As Donald Trump rolls through the political calendar, his campaign has already begun focusing on a new battle that may have a broader set of consequences -- finding delegates who will be loyal to his cause at the Republican National Convention.
Interested in ?Add as an interest to stay up to date on the latest news, video, and analysis from ABC News.
Part of the battle has come in the form of emails to delegates and supporters trying to lock down crucial votes. The other half is a five-person task force that has been quietly trying to amass the 1,237 votes needed.
“You try to learn as much as you can about everybody and figure out what makes them tick, what it is they think is important,” Barry Bennett, a Trump Senior Adviser, told ABC’s Chief White House Correspondent Jonathan Karl and ABC’s Political Director Rick Klein on ABC’s Powerhouse Politics podcast.
“We make sure of their ‘woo-ability.’ If they can be wooed they are going to get wooed and they are going to get to know Donald Trump,” he said.
Candidates accumulate their delegate count based on the primary or caucus vote, but the processes by which the actual human beings are chosen to fill these delegate slots take place much later and vary by state.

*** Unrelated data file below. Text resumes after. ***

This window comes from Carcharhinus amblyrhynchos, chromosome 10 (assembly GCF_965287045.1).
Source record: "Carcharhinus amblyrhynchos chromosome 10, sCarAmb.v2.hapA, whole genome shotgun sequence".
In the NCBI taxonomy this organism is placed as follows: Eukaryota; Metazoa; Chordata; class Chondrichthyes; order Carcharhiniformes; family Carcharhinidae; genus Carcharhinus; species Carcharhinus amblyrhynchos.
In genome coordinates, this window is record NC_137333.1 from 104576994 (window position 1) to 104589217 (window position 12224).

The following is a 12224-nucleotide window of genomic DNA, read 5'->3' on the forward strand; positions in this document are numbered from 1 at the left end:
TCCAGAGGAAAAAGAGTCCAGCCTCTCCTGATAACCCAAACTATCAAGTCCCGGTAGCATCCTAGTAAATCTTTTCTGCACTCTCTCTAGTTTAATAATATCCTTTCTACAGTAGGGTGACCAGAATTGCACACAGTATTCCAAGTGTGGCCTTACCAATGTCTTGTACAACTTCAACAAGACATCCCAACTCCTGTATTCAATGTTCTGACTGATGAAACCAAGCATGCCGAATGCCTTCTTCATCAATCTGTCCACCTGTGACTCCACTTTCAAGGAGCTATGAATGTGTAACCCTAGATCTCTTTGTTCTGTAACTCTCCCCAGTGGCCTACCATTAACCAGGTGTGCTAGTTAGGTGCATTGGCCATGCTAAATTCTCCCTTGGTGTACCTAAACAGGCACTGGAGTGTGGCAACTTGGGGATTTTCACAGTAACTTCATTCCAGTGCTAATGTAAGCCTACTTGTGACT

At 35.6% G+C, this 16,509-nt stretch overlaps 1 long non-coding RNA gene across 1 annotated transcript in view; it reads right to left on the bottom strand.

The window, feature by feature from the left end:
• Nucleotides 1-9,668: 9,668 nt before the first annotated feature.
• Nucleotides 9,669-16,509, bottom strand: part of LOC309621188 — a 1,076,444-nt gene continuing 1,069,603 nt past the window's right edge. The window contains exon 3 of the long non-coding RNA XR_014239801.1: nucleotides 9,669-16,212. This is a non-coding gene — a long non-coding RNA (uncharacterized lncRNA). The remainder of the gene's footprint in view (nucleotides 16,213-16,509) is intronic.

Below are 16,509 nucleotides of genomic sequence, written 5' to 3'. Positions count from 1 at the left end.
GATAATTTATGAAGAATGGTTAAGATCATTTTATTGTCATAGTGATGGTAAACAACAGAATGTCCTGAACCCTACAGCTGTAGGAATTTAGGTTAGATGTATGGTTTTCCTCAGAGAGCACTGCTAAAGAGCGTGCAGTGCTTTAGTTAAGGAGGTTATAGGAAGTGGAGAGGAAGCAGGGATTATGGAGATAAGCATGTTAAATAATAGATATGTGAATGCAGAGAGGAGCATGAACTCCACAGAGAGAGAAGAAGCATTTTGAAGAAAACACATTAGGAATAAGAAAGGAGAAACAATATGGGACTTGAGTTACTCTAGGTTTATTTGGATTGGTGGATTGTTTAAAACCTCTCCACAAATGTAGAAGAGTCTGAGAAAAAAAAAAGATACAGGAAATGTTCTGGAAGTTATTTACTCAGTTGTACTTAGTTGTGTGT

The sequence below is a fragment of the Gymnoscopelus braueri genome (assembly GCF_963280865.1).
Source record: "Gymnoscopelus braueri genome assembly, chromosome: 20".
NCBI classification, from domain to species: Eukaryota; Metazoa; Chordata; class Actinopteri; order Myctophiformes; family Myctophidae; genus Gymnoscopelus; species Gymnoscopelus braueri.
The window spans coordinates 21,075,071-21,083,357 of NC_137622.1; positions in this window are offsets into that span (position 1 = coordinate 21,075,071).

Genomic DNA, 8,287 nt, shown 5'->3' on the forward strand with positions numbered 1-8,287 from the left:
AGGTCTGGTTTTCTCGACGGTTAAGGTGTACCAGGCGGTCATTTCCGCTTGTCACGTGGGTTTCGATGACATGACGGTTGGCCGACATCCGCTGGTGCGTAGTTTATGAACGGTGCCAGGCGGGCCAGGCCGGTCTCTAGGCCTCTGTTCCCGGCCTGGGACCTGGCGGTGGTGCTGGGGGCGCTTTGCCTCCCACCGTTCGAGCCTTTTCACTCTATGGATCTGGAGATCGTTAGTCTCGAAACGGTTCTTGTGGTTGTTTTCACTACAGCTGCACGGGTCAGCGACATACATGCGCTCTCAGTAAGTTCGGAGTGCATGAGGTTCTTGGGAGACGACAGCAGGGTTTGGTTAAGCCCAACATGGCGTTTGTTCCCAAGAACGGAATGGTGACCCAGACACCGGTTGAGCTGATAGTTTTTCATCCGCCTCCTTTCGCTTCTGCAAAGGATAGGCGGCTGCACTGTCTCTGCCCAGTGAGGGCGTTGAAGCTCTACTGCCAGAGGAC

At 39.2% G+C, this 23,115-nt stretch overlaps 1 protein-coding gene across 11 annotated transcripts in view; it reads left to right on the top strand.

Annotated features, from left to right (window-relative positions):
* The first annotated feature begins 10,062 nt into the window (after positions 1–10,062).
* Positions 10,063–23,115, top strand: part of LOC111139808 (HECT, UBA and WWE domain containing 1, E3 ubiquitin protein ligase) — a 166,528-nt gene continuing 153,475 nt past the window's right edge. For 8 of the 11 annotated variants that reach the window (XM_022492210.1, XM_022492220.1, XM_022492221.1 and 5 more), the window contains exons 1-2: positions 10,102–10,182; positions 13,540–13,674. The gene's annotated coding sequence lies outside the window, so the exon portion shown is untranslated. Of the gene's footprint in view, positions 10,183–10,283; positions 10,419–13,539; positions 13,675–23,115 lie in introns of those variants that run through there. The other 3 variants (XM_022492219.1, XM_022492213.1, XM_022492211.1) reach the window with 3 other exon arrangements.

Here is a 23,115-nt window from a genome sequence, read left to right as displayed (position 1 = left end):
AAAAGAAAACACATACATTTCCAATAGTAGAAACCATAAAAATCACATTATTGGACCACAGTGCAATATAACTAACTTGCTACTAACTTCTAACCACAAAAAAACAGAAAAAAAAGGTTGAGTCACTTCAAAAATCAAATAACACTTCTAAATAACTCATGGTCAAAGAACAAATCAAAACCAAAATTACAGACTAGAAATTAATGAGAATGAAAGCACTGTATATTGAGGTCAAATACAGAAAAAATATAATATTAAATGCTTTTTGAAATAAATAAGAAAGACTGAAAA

In some states, delegates are elected directly on the ballot. In others, delegates are elected at a state convention or congressional district level meetings.
Rival campaigns and anti-Trump activists have already begun jockeying to fill low-level delegate slots in states that have already voted in order to get themselves elected to the national convention.
If they can infiltrate the delegation, they will likely be bound to vote for Trump on the first vote of the convention. But they can vote against him in making the rules and defect to another candidate if the convention is contested -- when a candidate fails to reach 1,237 delegates before the first ballot.
Emails obtained by ABC News show the Trump campaign calling on supporters in Michigan to watch for precinct-level delegates who may defect to a rival candidate during a contested convention.
“Are they a true Donald Trump supporter?” an email to supporters asks. “Many impostors that are actually aligned with the establishment will emerge from the woodwork and try to throw off the process.”
Another email to supporters and delegates details complicated parliamentary procedure strategies, even including how to topple the chair of the convention. It also instructs precinct-level delegates to record audio or video of their local conventions.
“If we are going to make credential claims, we must have proof and evidence," the email reads. "Do not be intimidated by a bully chair, you have every right to record the caucus.”
In at least one case, a woman who is set to represent Trump as a delegate at the convention, began as a critic of the campaign.
Stella Kozanecki, 80, of Southern Illinois, was initially against Trump because of his clash in last year's debate with Megyn Kelly.
But Kozanecki agreed with the GOP front-runner on immigration and military policy. So when the Trump campaign called on her to run as a Trump delegate to the national convention several weeks later, she agreed.